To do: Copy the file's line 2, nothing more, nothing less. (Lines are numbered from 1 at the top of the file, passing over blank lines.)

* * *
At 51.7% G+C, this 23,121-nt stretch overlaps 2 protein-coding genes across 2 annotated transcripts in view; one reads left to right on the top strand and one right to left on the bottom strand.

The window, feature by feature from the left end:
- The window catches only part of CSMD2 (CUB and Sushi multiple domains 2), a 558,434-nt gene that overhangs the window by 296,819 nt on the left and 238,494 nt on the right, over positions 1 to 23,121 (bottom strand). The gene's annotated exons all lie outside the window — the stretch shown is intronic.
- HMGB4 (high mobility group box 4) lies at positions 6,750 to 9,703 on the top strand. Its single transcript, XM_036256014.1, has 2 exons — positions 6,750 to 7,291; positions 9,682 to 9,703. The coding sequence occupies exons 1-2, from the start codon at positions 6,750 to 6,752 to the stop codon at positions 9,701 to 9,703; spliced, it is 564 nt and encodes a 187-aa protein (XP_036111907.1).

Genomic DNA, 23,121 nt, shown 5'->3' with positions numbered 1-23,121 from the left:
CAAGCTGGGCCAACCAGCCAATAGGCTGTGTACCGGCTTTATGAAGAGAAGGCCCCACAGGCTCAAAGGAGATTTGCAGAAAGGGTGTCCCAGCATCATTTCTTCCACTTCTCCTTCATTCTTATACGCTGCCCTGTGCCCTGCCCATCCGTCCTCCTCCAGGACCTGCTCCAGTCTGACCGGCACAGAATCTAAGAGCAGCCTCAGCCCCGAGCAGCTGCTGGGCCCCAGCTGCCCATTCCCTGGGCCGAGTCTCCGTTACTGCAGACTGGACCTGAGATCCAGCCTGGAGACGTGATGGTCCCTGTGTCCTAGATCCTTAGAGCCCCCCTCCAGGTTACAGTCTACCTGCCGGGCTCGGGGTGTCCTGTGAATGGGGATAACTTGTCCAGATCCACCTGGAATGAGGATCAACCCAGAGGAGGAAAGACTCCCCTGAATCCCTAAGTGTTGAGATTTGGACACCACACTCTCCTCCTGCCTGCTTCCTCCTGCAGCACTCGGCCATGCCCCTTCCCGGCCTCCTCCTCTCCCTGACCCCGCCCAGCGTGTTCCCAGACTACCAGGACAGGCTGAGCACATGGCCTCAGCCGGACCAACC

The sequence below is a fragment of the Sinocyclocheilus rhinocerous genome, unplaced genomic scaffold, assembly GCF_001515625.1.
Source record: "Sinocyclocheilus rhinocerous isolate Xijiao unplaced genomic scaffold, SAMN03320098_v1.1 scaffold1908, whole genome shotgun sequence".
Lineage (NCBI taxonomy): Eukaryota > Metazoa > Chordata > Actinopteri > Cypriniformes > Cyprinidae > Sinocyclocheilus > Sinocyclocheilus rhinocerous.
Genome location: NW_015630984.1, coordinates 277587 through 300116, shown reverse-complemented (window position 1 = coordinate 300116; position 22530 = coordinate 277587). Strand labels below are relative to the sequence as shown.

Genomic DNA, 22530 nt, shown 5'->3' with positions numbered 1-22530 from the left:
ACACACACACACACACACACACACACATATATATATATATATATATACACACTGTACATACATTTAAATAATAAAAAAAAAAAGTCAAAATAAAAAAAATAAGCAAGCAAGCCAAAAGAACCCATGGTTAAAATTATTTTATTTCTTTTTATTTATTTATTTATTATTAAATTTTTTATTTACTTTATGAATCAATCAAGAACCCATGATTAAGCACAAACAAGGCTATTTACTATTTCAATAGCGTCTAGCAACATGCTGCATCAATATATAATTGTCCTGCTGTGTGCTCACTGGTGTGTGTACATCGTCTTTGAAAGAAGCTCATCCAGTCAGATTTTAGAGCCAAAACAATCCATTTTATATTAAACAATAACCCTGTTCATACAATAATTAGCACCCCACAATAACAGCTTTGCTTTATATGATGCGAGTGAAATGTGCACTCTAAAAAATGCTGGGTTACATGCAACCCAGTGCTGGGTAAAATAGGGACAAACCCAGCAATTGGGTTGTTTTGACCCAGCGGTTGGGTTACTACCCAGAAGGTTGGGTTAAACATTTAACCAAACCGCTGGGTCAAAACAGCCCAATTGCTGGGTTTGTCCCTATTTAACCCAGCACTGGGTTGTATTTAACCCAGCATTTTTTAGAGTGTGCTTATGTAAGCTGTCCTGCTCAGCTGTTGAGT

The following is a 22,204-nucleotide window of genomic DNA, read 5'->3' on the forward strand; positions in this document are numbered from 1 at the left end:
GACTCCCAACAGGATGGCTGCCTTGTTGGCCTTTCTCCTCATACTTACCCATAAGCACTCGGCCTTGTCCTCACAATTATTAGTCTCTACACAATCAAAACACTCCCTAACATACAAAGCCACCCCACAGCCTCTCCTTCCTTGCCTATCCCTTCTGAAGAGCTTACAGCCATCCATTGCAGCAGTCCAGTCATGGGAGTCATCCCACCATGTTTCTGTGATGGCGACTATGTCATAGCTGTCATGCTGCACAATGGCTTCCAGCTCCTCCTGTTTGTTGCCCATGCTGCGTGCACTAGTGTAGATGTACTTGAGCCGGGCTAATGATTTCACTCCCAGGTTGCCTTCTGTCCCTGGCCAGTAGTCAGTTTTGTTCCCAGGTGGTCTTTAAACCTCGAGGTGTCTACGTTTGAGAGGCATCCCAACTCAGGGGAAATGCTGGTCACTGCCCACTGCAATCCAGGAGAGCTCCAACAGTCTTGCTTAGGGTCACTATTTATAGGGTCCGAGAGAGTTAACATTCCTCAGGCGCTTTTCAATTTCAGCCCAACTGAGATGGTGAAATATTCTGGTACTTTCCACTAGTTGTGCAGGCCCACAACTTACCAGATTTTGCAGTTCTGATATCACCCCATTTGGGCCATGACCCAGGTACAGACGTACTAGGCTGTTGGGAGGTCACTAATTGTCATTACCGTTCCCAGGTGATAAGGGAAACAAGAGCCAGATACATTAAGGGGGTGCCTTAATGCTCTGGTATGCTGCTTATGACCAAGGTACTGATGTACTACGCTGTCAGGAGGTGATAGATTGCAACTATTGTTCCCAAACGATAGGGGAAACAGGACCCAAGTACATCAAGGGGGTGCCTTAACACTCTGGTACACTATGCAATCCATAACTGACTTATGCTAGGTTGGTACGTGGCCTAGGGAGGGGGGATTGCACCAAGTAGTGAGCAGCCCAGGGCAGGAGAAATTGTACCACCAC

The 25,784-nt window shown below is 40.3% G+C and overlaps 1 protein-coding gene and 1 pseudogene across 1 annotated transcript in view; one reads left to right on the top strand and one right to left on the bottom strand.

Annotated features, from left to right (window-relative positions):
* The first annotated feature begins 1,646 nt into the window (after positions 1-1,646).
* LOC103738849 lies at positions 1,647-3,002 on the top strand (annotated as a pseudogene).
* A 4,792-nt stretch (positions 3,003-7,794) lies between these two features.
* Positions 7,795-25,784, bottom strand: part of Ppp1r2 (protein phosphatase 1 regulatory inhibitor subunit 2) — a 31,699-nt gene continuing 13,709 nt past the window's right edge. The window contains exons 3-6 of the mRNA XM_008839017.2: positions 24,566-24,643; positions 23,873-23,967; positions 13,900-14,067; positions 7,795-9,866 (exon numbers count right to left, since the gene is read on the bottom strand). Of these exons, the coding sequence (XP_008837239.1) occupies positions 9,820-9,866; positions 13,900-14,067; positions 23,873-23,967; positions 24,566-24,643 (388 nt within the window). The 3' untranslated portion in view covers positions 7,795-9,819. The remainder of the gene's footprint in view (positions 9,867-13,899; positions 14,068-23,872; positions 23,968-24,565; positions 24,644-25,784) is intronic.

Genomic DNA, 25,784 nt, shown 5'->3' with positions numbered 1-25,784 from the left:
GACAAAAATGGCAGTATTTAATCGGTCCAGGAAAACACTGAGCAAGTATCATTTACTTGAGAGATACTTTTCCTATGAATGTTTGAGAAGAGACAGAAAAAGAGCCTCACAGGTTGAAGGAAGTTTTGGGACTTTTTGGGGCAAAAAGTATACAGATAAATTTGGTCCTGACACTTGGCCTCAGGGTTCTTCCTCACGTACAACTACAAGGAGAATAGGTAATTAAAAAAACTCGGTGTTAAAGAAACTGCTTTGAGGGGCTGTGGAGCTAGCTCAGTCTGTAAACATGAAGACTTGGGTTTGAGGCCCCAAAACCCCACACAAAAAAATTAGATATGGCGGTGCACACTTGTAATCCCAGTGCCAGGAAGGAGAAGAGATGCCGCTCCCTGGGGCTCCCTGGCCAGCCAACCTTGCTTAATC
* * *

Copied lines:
The window, feature by feature from the left end: